A straightforward glue job for
A Long Break
© Frank Ford, 3/21/02; Photos by FF, 1/1/02
"If you have to break the peghead off your Martin D-41, this is about the best way to have it break."
Yeah, and I suspect my words to the owner of this guitar were about as comforting as the ones I heard in 1970 when I was diagnosed with a malignant tumor on my thyroid, "If you have to get an internal cancer, this is the one to get."
Maybe true, but it presupposes a questionable "need."
At any rate, the baggage handlers on an interisland flight to Maui made the "decision" in this case and they did a very clean job of work here:
While we're all waiting on the airline to come to a decision to assume liability and (we hope) cough up the money for a new neck, it seems reasonable to fix this one. Also, if there isn't a satisfactory settlement, this will be a substantial and reasonable repair.
I rummaged around in my drawers and found a clamping caul I had molded to fit a similar neck some years ago:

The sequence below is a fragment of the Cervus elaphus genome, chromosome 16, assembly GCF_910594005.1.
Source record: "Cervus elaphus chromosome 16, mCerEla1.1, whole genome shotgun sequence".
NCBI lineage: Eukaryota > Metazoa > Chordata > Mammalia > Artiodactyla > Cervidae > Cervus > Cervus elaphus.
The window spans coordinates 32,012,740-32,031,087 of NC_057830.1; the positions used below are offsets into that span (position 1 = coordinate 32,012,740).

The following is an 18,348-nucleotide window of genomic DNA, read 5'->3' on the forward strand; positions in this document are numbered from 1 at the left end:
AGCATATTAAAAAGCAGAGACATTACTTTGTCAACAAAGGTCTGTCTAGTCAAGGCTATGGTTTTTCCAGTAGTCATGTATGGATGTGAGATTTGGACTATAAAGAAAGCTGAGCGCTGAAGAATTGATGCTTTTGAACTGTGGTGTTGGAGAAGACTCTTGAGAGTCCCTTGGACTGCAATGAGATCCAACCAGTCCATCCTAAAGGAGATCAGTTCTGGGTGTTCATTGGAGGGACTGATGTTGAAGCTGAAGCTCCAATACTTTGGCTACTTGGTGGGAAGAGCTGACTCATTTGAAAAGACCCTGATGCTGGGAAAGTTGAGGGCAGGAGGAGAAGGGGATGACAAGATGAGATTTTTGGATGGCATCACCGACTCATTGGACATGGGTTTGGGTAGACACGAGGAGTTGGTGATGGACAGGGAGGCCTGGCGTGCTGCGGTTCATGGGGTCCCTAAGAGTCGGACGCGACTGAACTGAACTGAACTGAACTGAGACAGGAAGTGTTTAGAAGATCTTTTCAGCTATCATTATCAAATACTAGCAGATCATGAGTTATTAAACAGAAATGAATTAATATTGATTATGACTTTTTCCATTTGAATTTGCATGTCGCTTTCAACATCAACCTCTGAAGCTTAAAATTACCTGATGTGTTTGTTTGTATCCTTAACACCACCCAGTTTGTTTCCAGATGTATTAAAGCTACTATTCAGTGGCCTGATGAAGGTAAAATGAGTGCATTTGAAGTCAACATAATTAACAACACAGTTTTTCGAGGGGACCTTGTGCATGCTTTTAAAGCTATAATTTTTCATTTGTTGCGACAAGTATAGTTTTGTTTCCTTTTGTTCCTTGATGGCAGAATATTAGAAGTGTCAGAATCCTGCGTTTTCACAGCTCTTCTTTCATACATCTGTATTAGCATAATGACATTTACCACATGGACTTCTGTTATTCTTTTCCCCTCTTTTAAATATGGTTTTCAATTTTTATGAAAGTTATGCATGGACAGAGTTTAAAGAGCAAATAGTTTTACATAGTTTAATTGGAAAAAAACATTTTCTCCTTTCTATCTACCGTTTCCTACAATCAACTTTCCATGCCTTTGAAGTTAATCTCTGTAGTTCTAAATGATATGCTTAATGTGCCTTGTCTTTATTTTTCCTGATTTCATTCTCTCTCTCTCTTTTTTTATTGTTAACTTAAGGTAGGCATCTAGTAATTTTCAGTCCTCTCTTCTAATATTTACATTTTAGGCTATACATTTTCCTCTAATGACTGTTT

The Quick Carve compound is slightly resilient, but holds its shape well, and I have the entire caul wrapped in shiny blue tape so the glue won't stick to it.
The break was nice and clean and the pieces fit together well, so there was no need for a any special joint preparation. I used my little hair dryer to warm the pieces so I'd have a bit more time to apply clamping pressure before the glue started to gel:
Most any wood glue would be strong enough for such a long break, but I wanted to ensure that the joint would hold if the guitar was left in a hot parked car. Hot cars are such a routine problem with stressed glue joints, I always try to take heat into consideration. Hot hide glue is resistant to much higher temperatures than regular epoxy, white or yellow carpenter wood glues.
(In the photo above, you can see the end of the adjustable truss rod, and alongside it, a little hollow round locating pin used by the factory to aid in the assembly of the neck and fingerboard. There's a matching pin at about the 12th fret position.)
With the parts warmed a bit, and all my clamping gear at hand,
it was easy to get the joint well positioned and clamped before the glue reached
its gel state:
A day later, I brushed a bit of clear lacquer over the break:
I added 3 more coats lacquer during the next two days.
Then, when the lacquer was dry and hard (about ten days) I leveled it with some 320 grit sandpaper and a flat cork sanding block:
A few passes with some 600 grit paper and a quick trip to the buffer completed the job:
Yes, you can still see the break under the lacquer, and no, it really isn't exactly as good as new, but it's strong, stable, and not ugly. This simple repair may well outlast us all. . .
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